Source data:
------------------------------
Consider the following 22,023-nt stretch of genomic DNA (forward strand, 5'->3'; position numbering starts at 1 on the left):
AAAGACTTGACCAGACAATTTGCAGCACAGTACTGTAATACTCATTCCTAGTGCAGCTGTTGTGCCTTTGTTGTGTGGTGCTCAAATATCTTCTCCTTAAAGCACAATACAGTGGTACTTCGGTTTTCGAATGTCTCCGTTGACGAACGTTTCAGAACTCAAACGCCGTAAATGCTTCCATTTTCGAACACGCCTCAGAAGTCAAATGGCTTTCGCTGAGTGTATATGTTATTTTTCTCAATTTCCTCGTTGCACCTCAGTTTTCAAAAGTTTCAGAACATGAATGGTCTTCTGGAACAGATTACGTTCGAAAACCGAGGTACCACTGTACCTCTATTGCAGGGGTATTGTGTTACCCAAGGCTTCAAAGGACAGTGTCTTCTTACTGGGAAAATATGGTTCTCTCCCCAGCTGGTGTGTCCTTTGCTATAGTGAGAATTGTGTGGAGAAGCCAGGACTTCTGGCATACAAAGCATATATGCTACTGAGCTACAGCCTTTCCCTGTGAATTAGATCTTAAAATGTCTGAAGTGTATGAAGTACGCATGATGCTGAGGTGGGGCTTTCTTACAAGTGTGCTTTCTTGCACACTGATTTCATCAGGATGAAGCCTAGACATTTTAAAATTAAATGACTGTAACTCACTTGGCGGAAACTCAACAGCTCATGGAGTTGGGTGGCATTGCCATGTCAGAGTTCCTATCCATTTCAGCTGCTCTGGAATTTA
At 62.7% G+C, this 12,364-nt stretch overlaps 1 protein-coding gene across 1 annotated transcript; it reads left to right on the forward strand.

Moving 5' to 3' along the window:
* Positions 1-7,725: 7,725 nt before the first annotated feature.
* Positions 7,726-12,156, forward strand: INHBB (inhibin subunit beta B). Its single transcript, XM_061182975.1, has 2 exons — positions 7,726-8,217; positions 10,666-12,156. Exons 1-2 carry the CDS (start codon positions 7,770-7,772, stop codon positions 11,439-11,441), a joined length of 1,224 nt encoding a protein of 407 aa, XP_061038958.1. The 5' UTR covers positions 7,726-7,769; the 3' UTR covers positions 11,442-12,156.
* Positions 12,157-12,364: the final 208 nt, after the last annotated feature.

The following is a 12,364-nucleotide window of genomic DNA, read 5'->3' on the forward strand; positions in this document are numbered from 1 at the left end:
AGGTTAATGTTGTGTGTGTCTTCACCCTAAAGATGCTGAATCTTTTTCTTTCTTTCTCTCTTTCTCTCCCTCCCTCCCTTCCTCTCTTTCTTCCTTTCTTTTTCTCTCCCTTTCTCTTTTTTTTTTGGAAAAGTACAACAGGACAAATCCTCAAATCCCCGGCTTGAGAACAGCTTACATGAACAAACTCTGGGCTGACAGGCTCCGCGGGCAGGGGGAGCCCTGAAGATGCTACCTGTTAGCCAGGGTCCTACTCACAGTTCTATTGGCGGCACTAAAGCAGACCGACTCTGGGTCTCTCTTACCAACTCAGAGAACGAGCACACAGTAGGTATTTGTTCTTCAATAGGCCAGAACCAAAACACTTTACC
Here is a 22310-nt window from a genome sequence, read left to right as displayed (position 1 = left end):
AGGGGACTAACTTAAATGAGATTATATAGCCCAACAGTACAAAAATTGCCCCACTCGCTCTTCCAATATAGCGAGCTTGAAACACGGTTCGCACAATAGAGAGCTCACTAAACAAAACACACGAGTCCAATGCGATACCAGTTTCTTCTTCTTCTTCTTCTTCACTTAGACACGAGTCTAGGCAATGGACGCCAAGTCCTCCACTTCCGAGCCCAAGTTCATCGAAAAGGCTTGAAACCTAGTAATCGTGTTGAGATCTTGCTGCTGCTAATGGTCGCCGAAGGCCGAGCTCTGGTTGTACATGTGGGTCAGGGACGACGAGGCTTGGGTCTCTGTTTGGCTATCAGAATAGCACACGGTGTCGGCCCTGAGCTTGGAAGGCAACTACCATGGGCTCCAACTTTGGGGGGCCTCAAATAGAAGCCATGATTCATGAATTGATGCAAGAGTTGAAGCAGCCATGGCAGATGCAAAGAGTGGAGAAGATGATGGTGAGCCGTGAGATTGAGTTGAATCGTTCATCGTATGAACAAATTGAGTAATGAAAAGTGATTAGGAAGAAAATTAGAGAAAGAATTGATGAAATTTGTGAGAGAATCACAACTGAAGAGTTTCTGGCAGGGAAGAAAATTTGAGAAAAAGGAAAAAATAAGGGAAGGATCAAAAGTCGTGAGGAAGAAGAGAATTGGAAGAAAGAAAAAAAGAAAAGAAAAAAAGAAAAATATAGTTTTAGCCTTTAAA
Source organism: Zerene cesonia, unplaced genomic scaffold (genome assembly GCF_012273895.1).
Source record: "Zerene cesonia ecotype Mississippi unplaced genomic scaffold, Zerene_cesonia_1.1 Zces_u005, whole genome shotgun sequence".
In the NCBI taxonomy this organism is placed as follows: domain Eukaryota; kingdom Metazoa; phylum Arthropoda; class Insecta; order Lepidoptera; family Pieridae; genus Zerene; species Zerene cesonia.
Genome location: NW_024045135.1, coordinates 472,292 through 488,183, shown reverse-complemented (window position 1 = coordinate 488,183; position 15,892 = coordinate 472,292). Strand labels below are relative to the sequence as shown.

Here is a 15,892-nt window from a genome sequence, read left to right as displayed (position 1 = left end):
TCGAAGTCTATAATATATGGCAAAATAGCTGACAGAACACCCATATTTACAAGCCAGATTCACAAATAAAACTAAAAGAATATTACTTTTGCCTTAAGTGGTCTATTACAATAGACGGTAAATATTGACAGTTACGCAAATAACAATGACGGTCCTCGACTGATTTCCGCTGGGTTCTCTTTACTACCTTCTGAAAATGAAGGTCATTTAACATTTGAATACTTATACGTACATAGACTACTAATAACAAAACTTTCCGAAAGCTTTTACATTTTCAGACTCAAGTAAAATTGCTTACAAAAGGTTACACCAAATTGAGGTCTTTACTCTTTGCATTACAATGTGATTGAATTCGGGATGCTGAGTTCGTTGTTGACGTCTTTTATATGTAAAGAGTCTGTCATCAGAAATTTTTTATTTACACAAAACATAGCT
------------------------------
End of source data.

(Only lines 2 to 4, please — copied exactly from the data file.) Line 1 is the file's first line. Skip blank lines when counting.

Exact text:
AAAGACTTGACCAGACAATTTGCAGCACAGTACTGTAATACTCATTCCTAGTGCAGCTGTTGTGCCTTTGTTGTGTGGTGCTCAAATATCTTCTCCTTAAAGCACAATACAGTGGTACTTCGGTTTTCGAATGTCTCCGTTGACGAACGTTTCAGAACTCAAACGCCGTAAATGCTTCCATTTTCGAACACGCCTCAGAAGTCAAATGGCTTTCGCTGAGTGTATATGTTATTTTTCTCAATTTCCTCGTTGCACCTCAGTTTTCAAAAGTTTCAGAACATGAATGGTCTTCTGGAACAGATTACGTTCGAAAACCGAGGTACCACTGTACCTCTATTGCAGGGGTATTGTGTTACCCAAGGCTTCAAAGGACAGTGTCTTCTTACTGGGAAAATATGGTTCTCTCCCCAGCTGGTGTGTCCTTTGCTATAGTGAGAATTGTGTGGAGAAGCCAGGACTTCTGGCATACAAAGCATATATGCTACTGAGCTACAGCCTTTCCCTGTGAATTAGATCTTAAAATGTCTGAAGTGTATGAAGTACGCATGATGCTGAGGTGGGGCTTTCTTACAAGTGTGCTTTCTTGCACACTGATTTCATCAGGATGAAGCCTAGACATTTTAAAATTAAATGACTGTAACTCACTTGGCGGAAACTCAACAGCTCATGGAGTTGGGTGGCATTGCCATGTCAGAGTTCCTATCCATTTCAGCTGCTCTGGAATTTA
At 62.7% G+C, this 12,364-nt stretch overlaps 1 protein-coding gene across 1 annotated transcript; it reads left to right on the forward strand.

Moving 5' to 3' along the window: